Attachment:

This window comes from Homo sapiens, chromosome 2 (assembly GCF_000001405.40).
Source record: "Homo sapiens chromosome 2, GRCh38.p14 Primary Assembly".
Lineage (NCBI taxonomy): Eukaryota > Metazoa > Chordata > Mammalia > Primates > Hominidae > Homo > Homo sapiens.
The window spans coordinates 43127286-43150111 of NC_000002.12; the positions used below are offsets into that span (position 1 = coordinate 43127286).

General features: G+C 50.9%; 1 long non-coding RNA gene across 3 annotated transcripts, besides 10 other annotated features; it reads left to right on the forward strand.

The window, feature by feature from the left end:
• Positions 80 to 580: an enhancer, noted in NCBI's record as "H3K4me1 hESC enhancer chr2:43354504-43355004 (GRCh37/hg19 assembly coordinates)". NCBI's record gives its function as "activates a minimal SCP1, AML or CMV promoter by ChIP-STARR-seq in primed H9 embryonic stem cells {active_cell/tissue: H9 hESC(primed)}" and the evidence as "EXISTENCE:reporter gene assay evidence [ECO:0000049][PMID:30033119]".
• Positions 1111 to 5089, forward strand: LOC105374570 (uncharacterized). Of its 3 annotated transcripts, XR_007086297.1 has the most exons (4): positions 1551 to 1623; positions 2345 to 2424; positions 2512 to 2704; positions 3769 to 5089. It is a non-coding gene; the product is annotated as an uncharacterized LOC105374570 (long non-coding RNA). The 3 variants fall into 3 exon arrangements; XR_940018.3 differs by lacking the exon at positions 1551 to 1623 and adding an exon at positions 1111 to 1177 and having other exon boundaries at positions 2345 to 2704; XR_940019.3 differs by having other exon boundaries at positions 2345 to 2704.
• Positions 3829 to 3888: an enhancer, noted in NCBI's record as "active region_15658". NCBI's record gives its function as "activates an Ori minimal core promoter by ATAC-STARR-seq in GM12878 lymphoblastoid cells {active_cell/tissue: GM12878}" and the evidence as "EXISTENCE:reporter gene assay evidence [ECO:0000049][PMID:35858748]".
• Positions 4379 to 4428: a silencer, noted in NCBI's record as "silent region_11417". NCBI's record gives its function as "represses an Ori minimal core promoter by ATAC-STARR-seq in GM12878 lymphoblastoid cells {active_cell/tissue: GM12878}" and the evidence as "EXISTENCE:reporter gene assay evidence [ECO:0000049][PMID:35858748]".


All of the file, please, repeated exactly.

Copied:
This window comes from Homo sapiens, chromosome 2 (assembly GCF_000001405.40).
Source record: "Homo sapiens chromosome 2, GRCh38.p14 Primary Assembly".
Lineage (NCBI taxonomy): Eukaryota > Metazoa > Chordata > Mammalia > Primates > Hominidae > Homo > Homo sapiens.
The window spans coordinates 43127286-43150111 of NC_000002.12; the positions used below are offsets into that span (position 1 = coordinate 43127286).

General features: G+C 50.9%; 1 long non-coding RNA gene across 3 annotated transcripts, besides 10 other annotated features; it reads left to right on the forward strand.

The window, feature by feature from the left end:
• Positions 80 to 580: an enhancer, noted in NCBI's record as "H3K4me1 hESC enhancer chr2:43354504-43355004 (GRCh37/hg19 assembly coordinates)". NCBI's record gives its function as "activates a minimal SCP1, AML or CMV promoter by ChIP-STARR-seq in primed H9 embryonic stem cells {active_cell/tissue: H9 hESC(primed)}" and the evidence as "EXISTENCE:reporter gene assay evidence [ECO:0000049][PMID:30033119]".
• Positions 1111 to 5089, forward strand: LOC105374570 (uncharacterized). Of its 3 annotated transcripts, XR_007086297.1 has the most exons (4): positions 1551 to 1623; positions 2345 to 2424; positions 2512 to 2704; positions 3769 to 5089. It is a non-coding gene; the product is annotated as an uncharacterized LOC105374570 (long non-coding RNA). The 3 variants fall into 3 exon arrangements; XR_940018.3 differs by lacking the exon at positions 1551 to 1623 and adding an exon at positions 1111 to 1177 and having other exon boundaries at positions 2345 to 2704; XR_940019.3 differs by having other exon boundaries at positions 2345 to 2704.
• Positions 3829 to 3888: an enhancer, noted in NCBI's record as "active region_15658". NCBI's record gives its function as "activates an Ori minimal core promoter by ATAC-STARR-seq in GM12878 lymphoblastoid cells {active_cell/tissue: GM12878}" and the evidence as "EXISTENCE:reporter gene assay evidence [ECO:0000049][PMID:35858748]".
• Positions 4379 to 4428: a silencer, noted in NCBI's record as "silent region_11417". NCBI's record gives its function as "represses an Ori minimal core promoter by ATAC-STARR-seq in GM12878 lymphoblastoid cells {active_cell/tissue: GM12878}" and the evidence as "EXISTENCE:reporter gene assay evidence [ECO:0000049][PMID:35858748]".